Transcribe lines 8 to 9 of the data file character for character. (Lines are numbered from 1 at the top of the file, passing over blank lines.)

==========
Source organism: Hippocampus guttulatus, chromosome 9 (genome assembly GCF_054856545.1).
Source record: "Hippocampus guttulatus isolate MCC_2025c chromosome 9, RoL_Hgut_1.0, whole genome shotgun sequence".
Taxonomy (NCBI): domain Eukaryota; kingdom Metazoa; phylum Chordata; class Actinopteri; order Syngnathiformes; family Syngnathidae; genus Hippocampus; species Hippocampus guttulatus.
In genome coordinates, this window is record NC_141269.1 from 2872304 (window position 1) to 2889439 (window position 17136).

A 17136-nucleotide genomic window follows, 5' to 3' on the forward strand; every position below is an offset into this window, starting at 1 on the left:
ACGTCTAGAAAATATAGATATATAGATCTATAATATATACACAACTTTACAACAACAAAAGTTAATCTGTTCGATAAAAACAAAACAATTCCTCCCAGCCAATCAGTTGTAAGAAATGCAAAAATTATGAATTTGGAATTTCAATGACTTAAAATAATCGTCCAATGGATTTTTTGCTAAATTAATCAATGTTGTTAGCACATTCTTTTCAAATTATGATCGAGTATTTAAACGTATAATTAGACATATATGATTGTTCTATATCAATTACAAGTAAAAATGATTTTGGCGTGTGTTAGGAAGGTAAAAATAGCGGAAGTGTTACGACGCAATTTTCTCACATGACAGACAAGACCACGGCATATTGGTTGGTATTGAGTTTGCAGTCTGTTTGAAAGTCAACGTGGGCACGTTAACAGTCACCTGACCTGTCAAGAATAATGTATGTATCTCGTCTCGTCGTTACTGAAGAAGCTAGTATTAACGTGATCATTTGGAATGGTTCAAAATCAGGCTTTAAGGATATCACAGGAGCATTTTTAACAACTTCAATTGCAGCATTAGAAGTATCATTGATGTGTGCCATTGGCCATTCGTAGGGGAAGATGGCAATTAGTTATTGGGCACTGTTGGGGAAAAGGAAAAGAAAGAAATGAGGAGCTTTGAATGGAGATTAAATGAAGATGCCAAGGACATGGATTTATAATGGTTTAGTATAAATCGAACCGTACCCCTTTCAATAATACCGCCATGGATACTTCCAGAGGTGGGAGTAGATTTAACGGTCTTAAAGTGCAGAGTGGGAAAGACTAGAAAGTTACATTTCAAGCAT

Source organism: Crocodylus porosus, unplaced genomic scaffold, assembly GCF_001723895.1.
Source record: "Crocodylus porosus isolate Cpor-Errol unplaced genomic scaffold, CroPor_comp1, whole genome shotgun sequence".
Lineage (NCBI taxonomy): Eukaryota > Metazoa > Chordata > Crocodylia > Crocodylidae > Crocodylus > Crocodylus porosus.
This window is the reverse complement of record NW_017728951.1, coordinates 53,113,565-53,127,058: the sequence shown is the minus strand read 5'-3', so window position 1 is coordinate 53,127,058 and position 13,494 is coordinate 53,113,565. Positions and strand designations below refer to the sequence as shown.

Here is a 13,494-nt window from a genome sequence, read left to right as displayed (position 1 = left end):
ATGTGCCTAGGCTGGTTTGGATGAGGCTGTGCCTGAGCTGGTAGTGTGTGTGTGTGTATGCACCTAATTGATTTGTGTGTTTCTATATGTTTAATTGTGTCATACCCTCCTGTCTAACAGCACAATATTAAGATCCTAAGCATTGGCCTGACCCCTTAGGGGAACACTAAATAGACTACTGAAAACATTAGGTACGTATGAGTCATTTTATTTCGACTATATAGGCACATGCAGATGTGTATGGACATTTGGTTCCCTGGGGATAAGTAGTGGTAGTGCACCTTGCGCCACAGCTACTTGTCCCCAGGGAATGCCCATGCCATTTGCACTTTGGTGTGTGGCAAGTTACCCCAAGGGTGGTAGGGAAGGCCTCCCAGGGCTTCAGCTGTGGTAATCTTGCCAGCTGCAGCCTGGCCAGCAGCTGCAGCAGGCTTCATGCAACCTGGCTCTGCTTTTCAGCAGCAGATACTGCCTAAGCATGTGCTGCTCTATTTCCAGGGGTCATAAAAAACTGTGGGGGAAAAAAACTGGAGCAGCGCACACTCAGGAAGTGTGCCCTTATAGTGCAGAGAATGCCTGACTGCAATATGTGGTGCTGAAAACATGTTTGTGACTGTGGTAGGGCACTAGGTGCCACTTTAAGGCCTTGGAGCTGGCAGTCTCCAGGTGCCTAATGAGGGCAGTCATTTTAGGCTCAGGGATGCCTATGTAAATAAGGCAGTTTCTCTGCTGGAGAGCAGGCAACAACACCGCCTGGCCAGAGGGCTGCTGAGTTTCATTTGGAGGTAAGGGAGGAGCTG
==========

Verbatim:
Source record: "Crocodylus porosus isolate Cpor-Errol unplaced genomic scaffold, CroPor_comp1, whole genome shotgun sequence".
Lineage (NCBI taxonomy): Eukaryota > Metazoa > Chordata > Crocodylia > Crocodylidae > Crocodylus > Crocodylus porosus.